One of the casualties of writing about Peter Pan is that even after the project is complete, one is prone to continue collecting related ephemera. From 1989 through 1993 I bought many photos and programmes to use as illustrations for my first book, The Peter Pan Chronicles, as it was often cheaper to buy an item at an ephemera show (this was before the internet and Ebay) than to rent the image and pay for the cost of having a photo taken and printed by the institution which owned it. In 1996, I was commissioned to write a second book, The Art of Peter Pan, which, concentrating on the book illustrations over the years, was to be published as part of a series by different writers. I received an advance of $2500 and about eight months later I had completed the manuscript which was to be published the following summer. However, I suggested to my editor that it might benefit the publishers if they waited for the Christmas publication period. Dumb, dumb, dumb! They agreed and meanwhile, their first book, The Art of Alice in Wonderland, was released. Although extremely well written, the text had little to do with the illustrations and the layout was far too busy.
It didn’t take a fortune-teller to foresee that the “Art of “series was not going to be a success. A few months later I was paid an additional $2500 for my finished manuscript with an agreement that I would not have it published elsewhere. unfortunately, none of the illustrations that I purchased for that project were useful for my latest book, Peter Pan on Stage and Screen 1904-2010 so I thought it might be fun to include a few on my blog from time to time. The three postcards featured this week are called Toy Postcards by W.E. Mack which were printed in London circa 1910. (I’m guessing the dates by the costume on Peter as well as the blonde hair which resembles, to a degree, Pauline Chase but I’d welcome a more accurate date.) I purchased all three postcards from the same postcard dealer whom I first met at a Metropolitan Post Card Club exhibition in NYC around 1993. The first was a Peter Pan puppet which is created by cutting out and stringing together the separate body parts featured on the postcard. Because these postcards were purchased to be used by children, most have not remained intact or uncut.The second card, “The Wendy House”, was purchased in 1998 or so, again from the same dealer, only on-line. My friend Simon in England chided me for not knowing about Wendy Houses. I even asked my mother who was raised as a child of wealth during the depression, but no, she too had never referred to playhouses as Wendy Houses. (Unfortunately, my mother’s wealth was diminished while still a child.)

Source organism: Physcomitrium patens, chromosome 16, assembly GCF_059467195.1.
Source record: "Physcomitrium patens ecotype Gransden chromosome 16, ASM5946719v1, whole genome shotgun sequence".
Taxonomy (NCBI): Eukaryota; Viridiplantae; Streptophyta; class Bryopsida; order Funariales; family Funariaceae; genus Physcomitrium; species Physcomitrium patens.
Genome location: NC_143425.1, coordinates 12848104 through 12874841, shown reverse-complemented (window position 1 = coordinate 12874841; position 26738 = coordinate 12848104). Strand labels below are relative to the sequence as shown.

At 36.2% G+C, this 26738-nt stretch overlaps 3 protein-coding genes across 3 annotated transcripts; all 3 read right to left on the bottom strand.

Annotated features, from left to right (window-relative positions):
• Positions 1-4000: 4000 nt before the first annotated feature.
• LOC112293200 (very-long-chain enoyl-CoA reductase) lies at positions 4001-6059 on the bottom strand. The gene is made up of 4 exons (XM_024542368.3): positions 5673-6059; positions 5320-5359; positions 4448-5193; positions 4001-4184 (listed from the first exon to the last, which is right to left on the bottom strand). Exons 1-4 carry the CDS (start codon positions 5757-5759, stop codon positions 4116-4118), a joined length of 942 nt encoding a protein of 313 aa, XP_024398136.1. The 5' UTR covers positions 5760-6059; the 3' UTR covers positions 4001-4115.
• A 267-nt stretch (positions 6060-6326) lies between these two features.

The last, “Nana”, remained very elusive until recently as the only copies I had seen of this one were indeed cut up. The search for “Nana” extended to almost 12 years. And again, it was bought from the same dealer! I have no idea if there are any other Peter Pan themed characters as part of this series.